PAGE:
Three mosquitoes collected near Sarasota, Florida, have tested positive for malaria amid an unusual cluster of locally acquired cases. It is the first time in two decades that US mosquitoes have tested positive for malaria in connection with US-based cases.
Four cases have been confirmed in Florida so far, all close to each other, health officials reported Monday. The Sarasota Herald-Tribune reported Wednesday that officials are investigating a possible fifth case.
While efforts to contain the outbreak are underway, officials have been capturing and testing local mosquitoes. In a statement to CBS News, the Sarasota County Mosquito Management Services manager said the three positive bugs were among more than 100 sent to the Centers for Disease Control and Prevention for testing.
Meanwhile, efforts to stamp out the flare-up include door-to-door efforts to inform residents of the cases, as well as spraying insecticides from trucks and planes.
The mosquitoes that transmit the malaria parasite are from the Anopheles sex. There are several types of it Anopheles mosquitoes in the US, which have been found in at least 32 states.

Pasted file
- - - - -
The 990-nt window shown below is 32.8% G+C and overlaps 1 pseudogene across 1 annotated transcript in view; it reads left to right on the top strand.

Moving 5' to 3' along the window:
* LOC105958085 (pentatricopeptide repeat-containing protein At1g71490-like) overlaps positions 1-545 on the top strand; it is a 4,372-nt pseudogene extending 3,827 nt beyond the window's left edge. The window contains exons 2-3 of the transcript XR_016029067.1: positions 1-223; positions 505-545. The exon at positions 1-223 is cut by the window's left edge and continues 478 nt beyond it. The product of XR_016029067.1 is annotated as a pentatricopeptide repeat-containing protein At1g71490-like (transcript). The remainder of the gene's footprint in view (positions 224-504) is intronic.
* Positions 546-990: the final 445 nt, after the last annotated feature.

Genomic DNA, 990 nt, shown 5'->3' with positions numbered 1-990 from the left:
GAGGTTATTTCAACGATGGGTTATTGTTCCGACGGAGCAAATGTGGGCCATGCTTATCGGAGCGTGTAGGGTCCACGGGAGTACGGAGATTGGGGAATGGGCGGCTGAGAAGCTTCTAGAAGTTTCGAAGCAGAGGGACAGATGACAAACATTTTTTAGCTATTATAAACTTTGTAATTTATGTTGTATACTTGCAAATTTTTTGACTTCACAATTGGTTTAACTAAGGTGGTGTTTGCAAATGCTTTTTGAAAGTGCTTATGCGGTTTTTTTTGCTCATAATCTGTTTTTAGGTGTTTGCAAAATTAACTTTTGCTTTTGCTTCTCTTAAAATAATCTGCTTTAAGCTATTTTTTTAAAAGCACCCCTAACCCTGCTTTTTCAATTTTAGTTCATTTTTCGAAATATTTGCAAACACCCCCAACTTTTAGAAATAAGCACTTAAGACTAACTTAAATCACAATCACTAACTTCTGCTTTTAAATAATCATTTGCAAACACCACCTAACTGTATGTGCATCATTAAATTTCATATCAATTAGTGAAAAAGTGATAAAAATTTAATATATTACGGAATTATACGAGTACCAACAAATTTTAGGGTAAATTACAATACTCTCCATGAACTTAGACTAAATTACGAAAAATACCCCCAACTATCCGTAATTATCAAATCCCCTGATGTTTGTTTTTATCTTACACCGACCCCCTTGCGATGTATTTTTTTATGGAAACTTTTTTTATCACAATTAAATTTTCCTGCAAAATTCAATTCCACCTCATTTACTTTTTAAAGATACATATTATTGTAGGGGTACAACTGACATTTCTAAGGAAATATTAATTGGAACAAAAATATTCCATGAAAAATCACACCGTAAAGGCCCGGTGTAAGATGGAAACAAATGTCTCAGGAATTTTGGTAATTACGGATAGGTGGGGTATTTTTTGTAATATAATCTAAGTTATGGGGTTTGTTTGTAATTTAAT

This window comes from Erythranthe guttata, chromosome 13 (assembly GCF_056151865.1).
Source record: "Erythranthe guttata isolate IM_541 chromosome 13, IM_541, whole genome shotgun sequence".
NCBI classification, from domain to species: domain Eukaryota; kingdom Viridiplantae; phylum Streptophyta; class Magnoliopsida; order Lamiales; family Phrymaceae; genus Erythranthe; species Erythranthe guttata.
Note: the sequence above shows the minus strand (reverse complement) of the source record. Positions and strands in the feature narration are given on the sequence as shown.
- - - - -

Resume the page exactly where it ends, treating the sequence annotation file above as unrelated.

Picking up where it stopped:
In this case the Anopheles species caught spreading the parasite is a type of night biter – usually not active during the day or evening, like some others Anopheles kind. The species also tends to concentrate and breed around freshwater marshes. So says Christopher Lesser, the director of the Manatee County Mosquito Control District, who spoke to the Herald-Tribune. (Manatee County, just north of Sarasota, is also responding to the cases).
The cluster of locally acquired malaria cases around Sarasota — as well as an unrelated case in Texas — marks the first time the parasite is known to have spread in the US since 2003, when there was a cluster of cases in Palm Beach, Florida. In that outbreak, no captured mosquitoes were found to be positive for malaria.
However, an investigation surrounding a cluster of locally acquired cases in Loudon County, Virginia, revealed malaria-positive mosquitoes in 2002. It was the first time since 1957 that US mosquitoes linked to locally acquired cases tested positive for a malaria parasite.
In a national health alert on Monday, the CDC urged clinicians to look for malaria cases in people without travel-related risks, particularly in areas near the cases in Florida and Texas. The clusters highlight the potential for reintroduction and re-emergence in the US given global travel and climate change. But the CDC notes that overall, the “risk of locally acquired malaria remains extremely low in the United States.”